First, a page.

: Verkauft Potanin seine Norilsk Nickel Anteile ?
Moskau 02.11.05 (www.emfis.com) Nach einem Bericht des Online Dienstes Vzglyad beabsichtigt der Business Tycoon Vladimir Potanin seine Anteile an dem Unternehmen Norils Nickel an den staatlichen Diamanten Monopolisten Alrosa zu verkaufen. Potanin?s InterRos Holding könnte dadurch zwischen 8 und 9 Mrd. US-$ einnehmen, heisst es. Bezüglich der Übernahme haben sich dem Bericht zufolge der russische Finanzminister und Vorsitzender des Überwachungskoncils von Alrosa, Alexei Kudrin, der Präsident von Jakutsien, wo Alrosa tätig ist, Vyacheslav Shtyrov sowie dem Präsidenten des Diamantenmopolisten Alexander Nichiporuk getroffen.
Der Verkauf von Beteiligungen dieser Art wäre nicht die erste von Potanin?s InterRos. So wurden vor kurzem bereits 25,94 % der Beteiligung an dem Joint Venture Unternehmen TNK-BP an die staatliche Ölgesellschaft Rosneft Oil verkauft. Auch die 22,43 % an dem Ingenierusunternehmen Power Machines wurden veräussert. Sie gingen an den Monopolisten Unified Energy System. Mit diesen Aktionen wird Vladimir Potanin weiter an politischem Gewicht innerhalb Russlands verlieren, so Beobachter des Geschehens. Laut Angaben der russischen Zeitung ?Vzglyad? soll nun auch Norilsk Nickel unter den Hammer kommen. Der Chef von Interros, Vladimir Potanin, will seine Tochterfirma Norilsk für umgerechnet neun Milliarden US Dollar an die staatliche Alrosa verkaufen. Bis jetzt gibt es seitens der Beteiligten noch keine offiziellen Bestätigungen, allerdings sollen sich die Topmanager der Unternehmen bereits getroffen und über weitere Schritte verhandelt haben. Nachdem Norilsk im dritten Quartal einen Gewinnanstieg von 52% gegenüber dem zweiten Quartal verzeichnen konnte, ist der Riese nicht gerade unattraktiv für eine Übernahme.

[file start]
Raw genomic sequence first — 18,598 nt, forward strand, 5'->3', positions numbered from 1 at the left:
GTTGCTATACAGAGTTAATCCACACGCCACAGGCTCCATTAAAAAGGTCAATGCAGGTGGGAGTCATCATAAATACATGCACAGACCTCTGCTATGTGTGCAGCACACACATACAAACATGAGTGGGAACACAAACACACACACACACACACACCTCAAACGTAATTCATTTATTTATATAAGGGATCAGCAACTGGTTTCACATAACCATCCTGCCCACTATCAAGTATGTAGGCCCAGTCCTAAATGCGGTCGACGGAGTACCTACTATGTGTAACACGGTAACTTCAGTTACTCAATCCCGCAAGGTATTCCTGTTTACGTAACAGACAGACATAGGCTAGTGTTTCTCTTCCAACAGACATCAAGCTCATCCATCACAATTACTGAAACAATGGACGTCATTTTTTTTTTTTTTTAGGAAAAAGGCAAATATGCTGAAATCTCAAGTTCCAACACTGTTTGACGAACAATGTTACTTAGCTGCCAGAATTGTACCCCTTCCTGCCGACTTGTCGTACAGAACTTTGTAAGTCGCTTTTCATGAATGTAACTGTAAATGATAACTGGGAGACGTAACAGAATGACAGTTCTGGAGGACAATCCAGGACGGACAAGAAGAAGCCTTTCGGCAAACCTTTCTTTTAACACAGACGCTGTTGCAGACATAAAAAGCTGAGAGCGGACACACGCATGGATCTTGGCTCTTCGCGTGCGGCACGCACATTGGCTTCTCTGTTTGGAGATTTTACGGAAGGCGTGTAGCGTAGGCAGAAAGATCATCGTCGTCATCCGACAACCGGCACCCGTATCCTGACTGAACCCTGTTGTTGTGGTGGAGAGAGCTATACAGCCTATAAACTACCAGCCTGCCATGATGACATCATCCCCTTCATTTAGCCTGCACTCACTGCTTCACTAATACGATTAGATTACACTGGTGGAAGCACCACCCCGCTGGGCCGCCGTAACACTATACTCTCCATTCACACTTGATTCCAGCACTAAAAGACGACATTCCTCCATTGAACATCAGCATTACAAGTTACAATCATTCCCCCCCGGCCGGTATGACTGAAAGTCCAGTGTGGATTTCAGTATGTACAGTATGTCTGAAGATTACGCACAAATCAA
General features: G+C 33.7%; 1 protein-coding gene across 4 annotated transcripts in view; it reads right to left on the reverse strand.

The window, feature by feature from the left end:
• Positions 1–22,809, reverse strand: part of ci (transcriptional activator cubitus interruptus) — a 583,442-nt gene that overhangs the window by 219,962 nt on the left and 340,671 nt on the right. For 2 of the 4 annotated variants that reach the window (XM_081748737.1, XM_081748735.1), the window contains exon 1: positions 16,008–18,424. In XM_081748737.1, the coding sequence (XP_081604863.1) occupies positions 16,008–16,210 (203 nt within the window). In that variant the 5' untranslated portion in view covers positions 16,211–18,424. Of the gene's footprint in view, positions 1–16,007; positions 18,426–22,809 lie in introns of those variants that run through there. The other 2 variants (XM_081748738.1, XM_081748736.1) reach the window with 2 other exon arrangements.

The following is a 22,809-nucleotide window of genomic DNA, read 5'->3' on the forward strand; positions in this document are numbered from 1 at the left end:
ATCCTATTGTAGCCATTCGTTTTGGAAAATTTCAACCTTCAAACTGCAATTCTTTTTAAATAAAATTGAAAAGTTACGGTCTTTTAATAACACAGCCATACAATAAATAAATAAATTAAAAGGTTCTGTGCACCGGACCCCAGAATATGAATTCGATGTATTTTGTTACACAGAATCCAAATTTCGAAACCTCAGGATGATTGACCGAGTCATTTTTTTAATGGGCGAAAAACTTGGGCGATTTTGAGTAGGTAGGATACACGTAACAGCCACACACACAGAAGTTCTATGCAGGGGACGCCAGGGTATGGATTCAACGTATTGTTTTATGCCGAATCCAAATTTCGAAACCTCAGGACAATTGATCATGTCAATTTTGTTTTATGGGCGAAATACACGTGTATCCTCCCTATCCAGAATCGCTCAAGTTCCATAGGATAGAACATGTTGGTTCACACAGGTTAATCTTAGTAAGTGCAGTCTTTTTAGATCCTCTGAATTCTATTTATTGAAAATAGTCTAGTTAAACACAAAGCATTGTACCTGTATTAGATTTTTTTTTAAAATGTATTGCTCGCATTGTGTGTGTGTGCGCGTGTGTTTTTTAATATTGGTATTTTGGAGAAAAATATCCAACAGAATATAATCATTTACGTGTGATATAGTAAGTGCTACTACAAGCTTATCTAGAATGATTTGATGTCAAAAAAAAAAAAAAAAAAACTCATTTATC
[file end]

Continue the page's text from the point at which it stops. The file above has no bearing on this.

: mit Frist 4.11. fordert Comdirect heute auf
die Norilsk Nickel ADRs an die Firma für 1855 Rubel =ca 54 EUR pro Aktie zu verkaufen,was soll man davon halten? wäre ja wohl ein deutlicher Verlust,ganz abgesehen davon ,dass der 4.11 vorbei ist.Was steckt da dahinter?ist das Teil des Aktienrückkaufptogrmms vom Frühjahr?
: Norilsk Nickel soll von Alrosa übernommen werden
Alrosa ist die staatliche Diamanten-Minengesellschaft,die bisher nicht an der Börse notiert ist,wogegen sich auch der Präsident von Sakha wendet,weil er Einbussen fürchtet.Jedoch ist es wohl so ,dass Litvenenko,als Potanin and Prokhorov 20% in Goldfields erwarben,bereits gesagt hat,dass der Staat eine goldene Aktie d.h. die Mehrheit an Norilsk Nickel haben solle.Er soll dies auch Putin eingeflüstert haben.Und es wird spekuliert,dass Potanin and Prokhorov ,die derzeit 35 % an Norilsk Nickel halten,es vorziehen statt nach Sibirien zu gehen,lieber ihren Anteil,wenn auch unter Wert zu verkaufen,Es ist die Rede von mindestens 7,5 Milliarden und Potanin and Prokhorov bliebe noch immer ihr Anteil an Goldfields und Polyus,die ja demnächst an die Börse kommen sollen.Und Alrosa könnte die 2 mIliarden von Norilsk Nickel nehmen und 5 Milliarden von internationalen Banken aufnehmen.Die russischen Zeitung ?Vzglyad? berichtete schon namentlich über Treffen mit Vertretern von Alrosa und Potanin.... Hier ist der neueste Artikel aus Moskau von mineweb:MOSCOW (Mineweb.com) --Can a $6 billion diamond-mining company, with more than a billion dollars of debt, take control of a $15 billion nickel, copper and platinum-mining company, with $2 billion in free cash and almost no debt?